“The Ministry of Health is either not aware of or seems to be caught unaware regarding the number of students joining medical school, and finally graduating as doctors five years later,” the surgeons wrote.
The Association of Interns instead accused the Health ministry of failing or wrongly advising the government to put on hold absorption of graduates of Bachelor of Medicine and Bachelor of Surgery into internship.
“The Health ministry has refused or failed to appropriately advise the relevant government ministries [Ministry of Public Service, and that of Local Government] and agencies [Uganda Medical and Dental Practitioners Council] to issue intern doctors with appointment letters that reflect them as civil servants under probation.”
Ms Kawooya, however, said the economy is in a rough place partly because of the disruptions caused by Covid-19.
The surgeons, on the other hand, say the Health ministry should consider enlarging the scope of public-private-partnership, engage the private-not-for-profit and the private-for-profit (PFP) health centres and hospitals, to address issues around payment for interns.
“Give them the standard operating procedures (SOPs) for running internship training, discuss a quid pro quo, and these private hospitals readied to meet these SOPs and take on interns that fit in their human resource and infrastructural limitations,” the surgeons recommended, adding, “A great percentage of the salaries for interns training in non-government hospitals can be contributed by those hospitals.”
The country has in the recent weeks experienced virtual protests from Ugandans on Twitter (UoT) about the bad roads in Kampala City, a move which resulted in the President ordering Finance ministry to release Shs6 billion for repairing and maintaining roads. The issue of bad roads was, however, reported across the country.
Currently, UoT, led by Mr Jim Spire Ssentongo, a Uganda Martyrs University lecturer, has turned its gun on the health sector, with people sharing pictures of dilapidated health facilities and challenges in accessing health services.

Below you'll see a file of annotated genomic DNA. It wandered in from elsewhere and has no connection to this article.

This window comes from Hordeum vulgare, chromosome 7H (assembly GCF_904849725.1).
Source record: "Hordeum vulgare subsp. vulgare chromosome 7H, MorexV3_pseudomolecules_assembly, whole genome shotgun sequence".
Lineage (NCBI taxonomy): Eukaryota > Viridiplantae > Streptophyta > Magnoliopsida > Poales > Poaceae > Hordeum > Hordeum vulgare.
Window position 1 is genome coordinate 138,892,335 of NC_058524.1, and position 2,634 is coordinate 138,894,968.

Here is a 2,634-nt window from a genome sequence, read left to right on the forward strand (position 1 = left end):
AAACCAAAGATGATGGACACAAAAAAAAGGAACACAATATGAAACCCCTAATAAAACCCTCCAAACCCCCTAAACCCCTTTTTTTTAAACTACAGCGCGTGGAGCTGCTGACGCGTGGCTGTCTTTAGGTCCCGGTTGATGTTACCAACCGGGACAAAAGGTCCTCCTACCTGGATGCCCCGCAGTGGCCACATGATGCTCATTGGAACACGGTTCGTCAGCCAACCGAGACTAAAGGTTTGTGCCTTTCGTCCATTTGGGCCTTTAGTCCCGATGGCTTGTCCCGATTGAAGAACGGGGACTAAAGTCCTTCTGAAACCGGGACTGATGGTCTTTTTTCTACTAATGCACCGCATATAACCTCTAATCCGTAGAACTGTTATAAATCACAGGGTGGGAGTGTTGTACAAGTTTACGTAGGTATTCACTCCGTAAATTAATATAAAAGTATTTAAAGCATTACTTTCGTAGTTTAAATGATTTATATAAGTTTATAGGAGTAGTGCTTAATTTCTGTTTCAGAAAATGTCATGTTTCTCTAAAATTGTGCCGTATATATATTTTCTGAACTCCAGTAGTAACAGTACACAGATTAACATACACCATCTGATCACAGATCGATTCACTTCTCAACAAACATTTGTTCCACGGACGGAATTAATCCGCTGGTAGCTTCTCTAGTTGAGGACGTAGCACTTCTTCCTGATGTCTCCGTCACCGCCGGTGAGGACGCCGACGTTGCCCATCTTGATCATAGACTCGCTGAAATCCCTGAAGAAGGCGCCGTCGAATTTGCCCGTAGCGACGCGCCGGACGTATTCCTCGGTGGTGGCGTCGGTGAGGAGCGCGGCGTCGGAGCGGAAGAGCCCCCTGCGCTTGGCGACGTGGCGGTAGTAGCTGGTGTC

The Health ministry spokesperson, Mr Emmanuel Ainebyoona, however, said some of the pictures shared during the ‘Uganda Health Exhibition’ are either old or were taken from other countries.
Mr Ainebyoona told the Monitor that their budget is too low to address all the health needs of Ugandans.
The Abuja declaration—that Uganda is a signatory to—requires at least 15 percent of the national budget to cover health costs. However, the health budget was cut from the already paltry amount of 7.5 to 6.1 percent, according to information from UMA.
Issues Association of Surgeons want MoH to resolve
● Interest yourselves in the number of students joining medical schools at year one, transiting to junior clerkship, then senior clerk, and those poised to sit the final/ fifth year exams.
● For quality control, work with the relevant government ministry and agencies like Uganda Medical Dental Practitioners Council (UMDPC); medical schools to set a national final year exam.
● Cease to even suggest, subjecting already qualified and awarded holders of MBChB to an exam, the suggested pre-internship exam.
● Give intern doctors appointments as medical officers on probation, indicating their salary scale.
● Deploy them with immediate effect
● Stop paying intern doctors allowances, pay them salaries, put the salaries of interns on the MoH wage bill.
● Work with other relevant ministries and government agencies to increase internship training centres.
● Ensure district hospitals have consultants and are appropriately refurbished so they can take on the role of training interns.
● Consider enlarging the scope of public-private-partnership to address issues of salary for interns
● Advise government to shift the role of promotions and designation of officers from the Health Service Commission that does it for government to employ officers into the public service to the UMDPC that licenses and supervises all doctors in the country regardless of who is employing them.